The major limitation of all of the bus routes serving UCSD/UTC from the south is that they are slow and unreliable because their routes are circuitous and/or they are stuck in traffic without dedicated lanes and signal priority.  The trolley extension addresses all of those issues by providing faster, frequent, and more reliable service.  This addition will help strengthen the overall MTS network.

    But more generally, there are some things that could be done that would improve bus service across the city, some that don't cost that much nor necessarily require much political will:
    - Implement all door boarding on all buses (faster loading/unloading for faster, more reliable service).
    - Expand signal priority beyond portions of the mid-city Rapid route to to every route with more frequent service.


    And rebuild, from the ground up, the major streets that host the more frequent bus service - streets such as University, El Cajon, Broadway, and Clairemont Mesa Boulevard through Kearny Mesa, etc.  These streets are in horrid condition.  They need more than just repaving.  And such improvements would benefit all users of those streets, not just those on buses.  It's harder to argue for buses over trolleys, even if that might be a better option in some cases, if the ride quality on buses is so poor because of the condition of the streets that one risks a back injury by riding buses on those streets.  That's not something MTS controls, but the city of San Diego could and should reprioritize funding for street repairs to rebuilding major city streets instead of more frequent repaving of smaller, neighborhood streets with much less traffic.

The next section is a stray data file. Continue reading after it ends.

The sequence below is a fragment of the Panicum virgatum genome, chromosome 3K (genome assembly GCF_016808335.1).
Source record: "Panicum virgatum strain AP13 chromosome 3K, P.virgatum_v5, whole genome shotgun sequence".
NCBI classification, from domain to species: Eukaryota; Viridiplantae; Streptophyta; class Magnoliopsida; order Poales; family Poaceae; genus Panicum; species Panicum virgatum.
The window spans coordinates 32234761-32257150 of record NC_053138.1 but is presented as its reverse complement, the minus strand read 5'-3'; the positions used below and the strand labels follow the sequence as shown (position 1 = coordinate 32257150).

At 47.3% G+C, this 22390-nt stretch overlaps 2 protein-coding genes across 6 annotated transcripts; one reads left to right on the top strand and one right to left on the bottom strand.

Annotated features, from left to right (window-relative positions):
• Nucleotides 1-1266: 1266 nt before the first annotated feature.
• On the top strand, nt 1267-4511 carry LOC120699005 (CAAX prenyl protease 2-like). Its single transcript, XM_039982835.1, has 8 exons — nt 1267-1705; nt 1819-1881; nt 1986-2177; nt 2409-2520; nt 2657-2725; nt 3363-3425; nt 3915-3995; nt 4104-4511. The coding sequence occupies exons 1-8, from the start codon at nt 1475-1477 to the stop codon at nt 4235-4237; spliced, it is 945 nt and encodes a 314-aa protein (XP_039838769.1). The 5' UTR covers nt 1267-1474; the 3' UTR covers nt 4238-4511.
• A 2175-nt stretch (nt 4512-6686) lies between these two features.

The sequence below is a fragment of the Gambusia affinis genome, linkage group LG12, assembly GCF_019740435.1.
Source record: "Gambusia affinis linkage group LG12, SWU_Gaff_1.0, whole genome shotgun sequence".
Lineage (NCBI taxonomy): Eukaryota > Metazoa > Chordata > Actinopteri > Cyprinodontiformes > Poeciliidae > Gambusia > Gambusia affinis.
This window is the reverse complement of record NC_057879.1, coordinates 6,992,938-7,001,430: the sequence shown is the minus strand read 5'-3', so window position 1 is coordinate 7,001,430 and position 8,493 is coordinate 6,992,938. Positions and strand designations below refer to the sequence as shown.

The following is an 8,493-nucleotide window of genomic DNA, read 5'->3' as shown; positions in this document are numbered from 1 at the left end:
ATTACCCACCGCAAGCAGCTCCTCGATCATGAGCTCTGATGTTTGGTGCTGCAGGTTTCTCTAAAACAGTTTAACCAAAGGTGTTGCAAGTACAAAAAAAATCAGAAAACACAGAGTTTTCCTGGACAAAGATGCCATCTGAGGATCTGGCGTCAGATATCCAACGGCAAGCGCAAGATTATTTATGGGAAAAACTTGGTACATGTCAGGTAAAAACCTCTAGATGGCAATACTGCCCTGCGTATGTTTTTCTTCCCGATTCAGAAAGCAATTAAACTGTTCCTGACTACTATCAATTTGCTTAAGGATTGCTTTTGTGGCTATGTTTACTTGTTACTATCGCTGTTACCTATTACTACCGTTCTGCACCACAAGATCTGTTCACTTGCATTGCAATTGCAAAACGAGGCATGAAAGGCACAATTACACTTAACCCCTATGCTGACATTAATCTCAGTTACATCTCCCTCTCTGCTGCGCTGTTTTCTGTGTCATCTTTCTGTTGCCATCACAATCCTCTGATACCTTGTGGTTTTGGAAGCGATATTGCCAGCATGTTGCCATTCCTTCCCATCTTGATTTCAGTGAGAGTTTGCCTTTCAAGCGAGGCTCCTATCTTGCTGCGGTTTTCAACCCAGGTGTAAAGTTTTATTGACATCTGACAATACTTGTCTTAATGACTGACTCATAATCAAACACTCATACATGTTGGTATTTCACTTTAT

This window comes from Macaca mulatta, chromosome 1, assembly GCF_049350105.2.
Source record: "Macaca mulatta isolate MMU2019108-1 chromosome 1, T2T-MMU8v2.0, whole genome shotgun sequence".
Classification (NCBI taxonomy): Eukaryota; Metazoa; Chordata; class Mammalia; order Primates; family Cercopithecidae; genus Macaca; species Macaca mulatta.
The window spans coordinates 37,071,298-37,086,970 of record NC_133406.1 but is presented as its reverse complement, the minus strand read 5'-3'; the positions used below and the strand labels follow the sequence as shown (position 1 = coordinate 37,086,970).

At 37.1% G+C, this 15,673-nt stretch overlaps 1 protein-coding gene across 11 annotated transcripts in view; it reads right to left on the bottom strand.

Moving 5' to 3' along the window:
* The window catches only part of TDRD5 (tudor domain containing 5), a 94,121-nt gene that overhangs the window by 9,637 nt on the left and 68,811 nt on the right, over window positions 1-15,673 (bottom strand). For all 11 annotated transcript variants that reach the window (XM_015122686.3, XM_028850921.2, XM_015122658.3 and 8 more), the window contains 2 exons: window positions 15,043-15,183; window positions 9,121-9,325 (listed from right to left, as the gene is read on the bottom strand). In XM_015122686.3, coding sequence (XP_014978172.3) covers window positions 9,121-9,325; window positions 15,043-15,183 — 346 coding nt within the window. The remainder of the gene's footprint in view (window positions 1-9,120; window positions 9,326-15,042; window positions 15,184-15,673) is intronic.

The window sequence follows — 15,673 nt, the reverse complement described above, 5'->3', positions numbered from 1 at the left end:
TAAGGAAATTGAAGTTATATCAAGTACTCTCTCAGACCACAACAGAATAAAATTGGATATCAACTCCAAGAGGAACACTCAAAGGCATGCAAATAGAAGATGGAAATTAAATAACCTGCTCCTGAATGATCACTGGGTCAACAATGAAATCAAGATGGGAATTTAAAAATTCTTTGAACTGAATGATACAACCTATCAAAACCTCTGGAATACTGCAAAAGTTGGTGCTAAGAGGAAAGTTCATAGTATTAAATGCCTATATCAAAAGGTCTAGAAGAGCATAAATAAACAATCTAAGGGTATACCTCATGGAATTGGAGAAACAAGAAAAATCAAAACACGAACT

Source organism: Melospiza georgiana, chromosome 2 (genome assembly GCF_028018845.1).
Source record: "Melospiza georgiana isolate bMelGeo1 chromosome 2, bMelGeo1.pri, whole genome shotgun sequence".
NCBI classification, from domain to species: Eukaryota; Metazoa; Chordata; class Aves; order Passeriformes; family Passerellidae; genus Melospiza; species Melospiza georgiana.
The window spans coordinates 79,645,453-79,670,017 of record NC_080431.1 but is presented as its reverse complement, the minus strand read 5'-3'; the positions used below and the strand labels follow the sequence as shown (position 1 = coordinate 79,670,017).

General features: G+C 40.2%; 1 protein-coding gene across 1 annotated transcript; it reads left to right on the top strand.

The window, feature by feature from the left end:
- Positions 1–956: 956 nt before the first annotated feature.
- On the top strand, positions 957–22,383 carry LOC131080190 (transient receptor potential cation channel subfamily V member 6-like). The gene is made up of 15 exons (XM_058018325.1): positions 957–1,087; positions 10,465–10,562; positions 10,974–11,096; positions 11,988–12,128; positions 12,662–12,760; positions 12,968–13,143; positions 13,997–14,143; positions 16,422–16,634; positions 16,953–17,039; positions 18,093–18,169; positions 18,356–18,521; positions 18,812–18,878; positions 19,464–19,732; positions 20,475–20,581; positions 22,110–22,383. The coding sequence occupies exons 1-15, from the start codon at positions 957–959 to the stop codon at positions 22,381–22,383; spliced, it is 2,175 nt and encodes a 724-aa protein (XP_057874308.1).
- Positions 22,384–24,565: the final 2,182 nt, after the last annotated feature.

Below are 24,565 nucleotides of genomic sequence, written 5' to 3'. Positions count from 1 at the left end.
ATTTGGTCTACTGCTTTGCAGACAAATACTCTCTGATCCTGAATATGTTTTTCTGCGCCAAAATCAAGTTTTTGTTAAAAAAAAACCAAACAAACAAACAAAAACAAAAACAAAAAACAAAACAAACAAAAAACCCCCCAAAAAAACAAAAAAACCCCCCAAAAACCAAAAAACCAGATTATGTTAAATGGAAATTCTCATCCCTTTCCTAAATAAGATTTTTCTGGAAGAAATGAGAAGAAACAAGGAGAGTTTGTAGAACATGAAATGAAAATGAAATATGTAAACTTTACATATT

Sean M
    Sean M subscriber

    People don't want to take the bus to the trolley then take another bus.

    Carolyn Chase
    Carolyn Chase subscriber

    There are so many thing WRONG with the mid-coast, it's hard to fathom why it's worth more than TWO BILLION $$ (and more than twice what the original ballot measure was to pay for) to go a mere 10-11 miles - except when you understand the corruption at SANDAG - and not just the former Caltrans head of the Agency, but the Board that doesn't have any accountability for any transit performance when it comes to their elections and none of them actually have or really want to use the system.


    The policies of this region amount to: let the congestion rise and eventually people will have to take transit. Sadly, the transit system itself remains a service-of-last-resort with a few SLOW trolley "glamour" projects sucking up the funds and utterly unsuited to our hilly region. 


    For what's possible based on good planning advice, see: https://www.slideshare.net/UrbanVisioning/presentations

    Derek Hofmann
    Derek Hofmann subscribermember

    University City to Downtown is served not just by route 150 (2,695 weekday passsengers) but also by route 30 along the coast (6,757), route 105 from Old Town (1,336), route 50 (1,040), and route 41 from Fashion Valley (4,535). (Grand total=16,363 weekday passengers.) Plus the UCSD shuttle to Scripps Mercy in Hillcrest if you count that, and the COASTER if you don't mind a little backtracking from Sorrento Valley. Ultimately, which bus to take depends on the time of day and day of the week and what kind of transit pass you have. It's all pretty complicated, and the Mid-Coast Trolley has the potential to greatly simplify transportation along the corridor.